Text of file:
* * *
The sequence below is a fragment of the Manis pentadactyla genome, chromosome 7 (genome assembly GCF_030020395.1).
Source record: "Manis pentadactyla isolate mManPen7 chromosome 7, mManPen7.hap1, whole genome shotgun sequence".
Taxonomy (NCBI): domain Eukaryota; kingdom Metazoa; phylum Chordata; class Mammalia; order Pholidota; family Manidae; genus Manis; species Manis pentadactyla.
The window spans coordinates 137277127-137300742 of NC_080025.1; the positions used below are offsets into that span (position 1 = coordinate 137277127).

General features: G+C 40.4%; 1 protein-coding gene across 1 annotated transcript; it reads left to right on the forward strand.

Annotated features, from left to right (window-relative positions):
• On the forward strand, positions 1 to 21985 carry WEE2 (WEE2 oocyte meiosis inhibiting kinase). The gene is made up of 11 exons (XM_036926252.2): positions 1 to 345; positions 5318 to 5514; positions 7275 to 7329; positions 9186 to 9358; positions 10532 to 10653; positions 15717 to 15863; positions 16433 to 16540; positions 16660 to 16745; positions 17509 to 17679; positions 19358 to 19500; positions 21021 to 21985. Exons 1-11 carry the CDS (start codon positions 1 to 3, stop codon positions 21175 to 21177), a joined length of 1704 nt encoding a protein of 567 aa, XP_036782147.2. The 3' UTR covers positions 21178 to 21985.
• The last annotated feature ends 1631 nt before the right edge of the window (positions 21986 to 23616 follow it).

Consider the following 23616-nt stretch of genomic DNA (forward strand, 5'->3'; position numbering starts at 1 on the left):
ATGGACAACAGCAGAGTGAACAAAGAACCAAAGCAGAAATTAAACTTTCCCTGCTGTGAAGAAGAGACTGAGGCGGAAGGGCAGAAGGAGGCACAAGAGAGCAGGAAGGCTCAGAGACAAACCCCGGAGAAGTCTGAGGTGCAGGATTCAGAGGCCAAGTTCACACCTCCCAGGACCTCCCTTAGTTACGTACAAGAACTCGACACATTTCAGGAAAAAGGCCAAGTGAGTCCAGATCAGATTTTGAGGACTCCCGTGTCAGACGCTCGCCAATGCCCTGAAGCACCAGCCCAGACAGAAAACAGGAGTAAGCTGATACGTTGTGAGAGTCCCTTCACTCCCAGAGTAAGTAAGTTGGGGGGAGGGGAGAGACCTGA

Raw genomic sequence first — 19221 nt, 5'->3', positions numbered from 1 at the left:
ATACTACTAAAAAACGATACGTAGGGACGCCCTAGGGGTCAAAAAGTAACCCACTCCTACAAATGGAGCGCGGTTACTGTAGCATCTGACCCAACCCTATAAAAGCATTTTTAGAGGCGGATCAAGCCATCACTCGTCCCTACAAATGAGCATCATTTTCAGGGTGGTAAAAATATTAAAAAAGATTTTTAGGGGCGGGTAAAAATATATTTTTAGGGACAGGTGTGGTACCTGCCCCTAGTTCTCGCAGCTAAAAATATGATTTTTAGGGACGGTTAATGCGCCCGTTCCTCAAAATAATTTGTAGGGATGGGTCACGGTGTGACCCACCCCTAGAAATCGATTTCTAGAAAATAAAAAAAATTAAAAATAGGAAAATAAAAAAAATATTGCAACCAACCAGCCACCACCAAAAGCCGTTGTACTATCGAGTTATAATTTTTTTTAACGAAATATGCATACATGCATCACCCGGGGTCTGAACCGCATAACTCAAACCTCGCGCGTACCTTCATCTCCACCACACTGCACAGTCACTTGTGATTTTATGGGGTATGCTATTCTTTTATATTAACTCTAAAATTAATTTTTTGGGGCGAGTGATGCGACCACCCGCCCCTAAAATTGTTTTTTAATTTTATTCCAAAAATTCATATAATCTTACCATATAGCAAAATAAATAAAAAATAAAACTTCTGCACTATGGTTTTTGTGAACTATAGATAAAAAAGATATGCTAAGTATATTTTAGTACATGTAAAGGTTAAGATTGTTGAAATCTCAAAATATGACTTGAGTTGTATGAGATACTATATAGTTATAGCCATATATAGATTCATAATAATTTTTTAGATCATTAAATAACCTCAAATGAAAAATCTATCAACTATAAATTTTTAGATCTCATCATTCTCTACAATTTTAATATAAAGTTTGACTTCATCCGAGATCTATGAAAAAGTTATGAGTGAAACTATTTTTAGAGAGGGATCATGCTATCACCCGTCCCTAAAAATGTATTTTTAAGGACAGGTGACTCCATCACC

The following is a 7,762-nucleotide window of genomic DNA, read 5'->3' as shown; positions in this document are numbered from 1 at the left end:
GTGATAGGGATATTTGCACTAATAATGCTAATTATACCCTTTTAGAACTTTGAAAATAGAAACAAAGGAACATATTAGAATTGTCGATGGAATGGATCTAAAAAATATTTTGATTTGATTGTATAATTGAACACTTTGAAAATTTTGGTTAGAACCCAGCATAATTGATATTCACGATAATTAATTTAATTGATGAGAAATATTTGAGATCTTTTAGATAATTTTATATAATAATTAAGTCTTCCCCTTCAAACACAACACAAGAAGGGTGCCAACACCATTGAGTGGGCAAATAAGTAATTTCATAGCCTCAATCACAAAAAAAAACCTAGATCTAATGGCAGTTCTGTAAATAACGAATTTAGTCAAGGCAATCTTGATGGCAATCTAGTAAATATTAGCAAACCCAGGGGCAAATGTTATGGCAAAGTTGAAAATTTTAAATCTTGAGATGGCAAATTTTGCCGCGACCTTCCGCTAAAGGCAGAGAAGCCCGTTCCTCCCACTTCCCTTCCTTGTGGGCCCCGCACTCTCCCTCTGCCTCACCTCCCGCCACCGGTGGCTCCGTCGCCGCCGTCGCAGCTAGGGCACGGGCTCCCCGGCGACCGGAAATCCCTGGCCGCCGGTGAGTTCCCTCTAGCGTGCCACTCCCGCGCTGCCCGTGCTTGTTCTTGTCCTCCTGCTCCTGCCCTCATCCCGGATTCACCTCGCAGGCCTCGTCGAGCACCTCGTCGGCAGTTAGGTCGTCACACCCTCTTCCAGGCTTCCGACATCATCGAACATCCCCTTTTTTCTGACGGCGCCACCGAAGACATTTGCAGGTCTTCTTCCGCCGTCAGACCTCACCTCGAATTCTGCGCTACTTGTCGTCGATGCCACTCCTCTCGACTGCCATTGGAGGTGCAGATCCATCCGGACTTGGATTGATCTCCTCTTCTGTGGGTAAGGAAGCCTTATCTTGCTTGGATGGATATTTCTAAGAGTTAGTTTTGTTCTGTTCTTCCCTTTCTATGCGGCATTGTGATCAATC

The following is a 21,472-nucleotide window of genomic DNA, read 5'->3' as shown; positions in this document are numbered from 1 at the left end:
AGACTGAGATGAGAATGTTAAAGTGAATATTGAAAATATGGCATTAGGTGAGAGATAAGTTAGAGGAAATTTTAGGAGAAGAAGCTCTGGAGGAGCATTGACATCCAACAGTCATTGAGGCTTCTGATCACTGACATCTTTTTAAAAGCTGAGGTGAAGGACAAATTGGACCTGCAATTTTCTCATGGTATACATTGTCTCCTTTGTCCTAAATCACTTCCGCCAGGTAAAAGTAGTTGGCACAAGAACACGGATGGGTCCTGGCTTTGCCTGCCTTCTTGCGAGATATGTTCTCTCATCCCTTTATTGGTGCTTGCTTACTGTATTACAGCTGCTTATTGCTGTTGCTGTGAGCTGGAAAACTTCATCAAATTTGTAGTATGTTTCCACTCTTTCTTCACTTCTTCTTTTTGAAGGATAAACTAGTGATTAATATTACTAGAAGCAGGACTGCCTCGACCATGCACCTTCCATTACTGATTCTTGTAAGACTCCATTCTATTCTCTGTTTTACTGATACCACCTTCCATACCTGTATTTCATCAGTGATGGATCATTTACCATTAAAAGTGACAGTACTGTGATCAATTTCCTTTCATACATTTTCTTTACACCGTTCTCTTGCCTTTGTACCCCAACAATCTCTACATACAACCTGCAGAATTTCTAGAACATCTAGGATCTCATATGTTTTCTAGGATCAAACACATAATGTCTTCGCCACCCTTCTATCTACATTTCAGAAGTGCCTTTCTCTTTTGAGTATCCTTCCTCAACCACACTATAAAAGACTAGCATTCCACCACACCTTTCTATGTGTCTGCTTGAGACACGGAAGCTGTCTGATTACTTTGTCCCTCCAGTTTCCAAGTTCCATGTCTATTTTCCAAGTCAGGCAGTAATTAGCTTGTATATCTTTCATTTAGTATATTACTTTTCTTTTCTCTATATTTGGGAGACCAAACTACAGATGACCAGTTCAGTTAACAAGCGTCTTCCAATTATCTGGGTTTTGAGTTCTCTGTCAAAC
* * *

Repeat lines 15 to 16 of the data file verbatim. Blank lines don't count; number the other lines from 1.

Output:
The following is a 21,472-nucleotide window of genomic DNA, read 5'->3' as shown; positions in this document are numbered from 1 at the left end:
AGACTGAGATGAGAATGTTAAAGTGAATATTGAAAATATGGCATTAGGTGAGAGATAAGTTAGAGGAAATTTTAGGAGAAGAAGCTCTGGAGGAGCATTGACATCCAACAGTCATTGAGGCTTCTGATCACTGACATCTTTTTAAAAGCTGAGGTGAAGGACAAATTGGACCTGCAATTTTCTCATGGTATACATTGTCTCCTTTGTCCTAAATCACTTCCGCCAGGTAAAAGTAGTTGGCACAAGAACACGGATGGGTCCTGGCTTTGCCTGCCTTCTTGCGAGATATGTTCTCTCATCCCTTTATTGGTGCTTGCTTACTGTATTACAGCTGCTTATTGCTGTTGCTGTGAGCTGGAAAACTTCATCAAATTTGTAGTATGTTTCCACTCTTTCTTCACTTCTTCTTTTTGAAGGATAAACTAGTGATTAATATTACTAGAAGCAGGACTGCCTCGACCATGCACCTTCCATTACTGATTCTTGTAAGACTCCATTCTATTCTCTGTTTTACTGATACCACCTTCCATACCTGTATTTCATCAGTGATGGATCATTTACCATTAAAAGTGACAGTACTGTGATCAATTTCCTTTCATACATTTTCTTTACACCGTTCTCTTGCCTTTGTACCCCAACAATCTCTACATACAACCTGCAGAATTTCTAGAACATCTAGGATCTCATATGTTTTCTAGGATCAAACACATAATGTCTTCGCCACCCTTCTATCTACATTTCAGAAGTGCCTTTCTCTTTTGAGTATCCTTCCTCAACCACACTATAAAAGACTAGCATTCCACCACACCTTTCTATGTGTCTGCTTGAGACACGGAAGCTGTCTGATTACTTTGTCCCTCCAGTTTCCAAGTTCCATGTCTATTTTCCAAGTCAGGCAGTAATTAGCTTGTATATCTTTCATTTAGTATATTACTTTTCTTTTCTCTATATTTGGGAGACCAAACTACAGATGACCAGTTCAGTTAACAAGCGTCTTCCAATTATCTGGGTTTTGAGTTCTCTGTCAAAC